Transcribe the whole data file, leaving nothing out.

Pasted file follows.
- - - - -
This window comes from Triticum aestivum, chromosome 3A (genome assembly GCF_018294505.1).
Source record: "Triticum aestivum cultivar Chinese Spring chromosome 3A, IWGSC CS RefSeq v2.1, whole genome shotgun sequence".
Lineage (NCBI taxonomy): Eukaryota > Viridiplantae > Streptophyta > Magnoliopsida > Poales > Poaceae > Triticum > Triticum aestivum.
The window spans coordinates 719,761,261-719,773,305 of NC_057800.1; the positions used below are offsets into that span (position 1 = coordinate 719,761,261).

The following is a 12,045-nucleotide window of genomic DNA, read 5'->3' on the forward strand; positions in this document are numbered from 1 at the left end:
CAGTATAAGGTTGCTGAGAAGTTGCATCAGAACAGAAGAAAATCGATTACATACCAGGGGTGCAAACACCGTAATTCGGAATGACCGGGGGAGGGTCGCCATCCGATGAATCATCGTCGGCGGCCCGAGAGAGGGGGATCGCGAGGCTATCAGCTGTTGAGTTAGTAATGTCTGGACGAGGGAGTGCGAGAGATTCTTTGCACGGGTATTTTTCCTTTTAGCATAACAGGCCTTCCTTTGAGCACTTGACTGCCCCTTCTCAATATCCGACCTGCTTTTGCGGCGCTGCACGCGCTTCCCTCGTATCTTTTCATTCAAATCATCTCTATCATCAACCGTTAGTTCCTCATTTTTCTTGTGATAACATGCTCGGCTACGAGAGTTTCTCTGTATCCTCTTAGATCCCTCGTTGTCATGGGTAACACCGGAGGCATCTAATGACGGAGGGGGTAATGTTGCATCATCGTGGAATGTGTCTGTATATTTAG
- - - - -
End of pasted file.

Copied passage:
This window comes from Triticum aestivum, chromosome 3A (genome assembly GCF_018294505.1).
Source record: "Triticum aestivum cultivar Chinese Spring chromosome 3A, IWGSC CS RefSeq v2.1, whole genome shotgun sequence".
Lineage (NCBI taxonomy): Eukaryota > Viridiplantae > Streptophyta > Magnoliopsida > Poales > Poaceae > Triticum > Triticum aestivum.
The window spans coordinates 719,761,261-719,773,305 of NC_057800.1; the positions used below are offsets into that span (position 1 = coordinate 719,761,261).

The following is a 12,045-nucleotide window of genomic DNA, read 5'->3' on the forward strand; positions in this document are numbered from 1 at the left end:
CAGTATAAGGTTGCTGAGAAGTTGCATCAGAACAGAAGAAAATCGATTACATACCAGGGGTGCAAACACCGTAATTCGGAATGACCGGGGGAGGGTCGCCATCCGATGAATCATCGTCGGCGGCCCGAGAGAGGGGGATCGCGAGGCTATCAGCTGTTGAGTTAGTAATGTCTGGACGAGGGAGTGCGAGAGATTCTTTGCACGGGTATTTTTCCTTTTAGCATAACAGGCCTTCCTTTGAGCACTTGACTGCCCCTTCTCAATATCCGACCTGCTTTTGCGGCGCTGCACGCGCTTCCCTCGTATCTTTTCATTCAAATCATCTCTATCATCAACCGTTAGTTCCTCATTTTTCTTGTGATAACATGCTCGGCTACGAGAGTTTCTCTGTATCCTCTTAGATCCCTCGTTGTCATGGGTAACACCGGAGGCATCTAATGACGGAGGGGGTAATGTTGCATCATCGTGGAATGTGTCTGTATATTTAG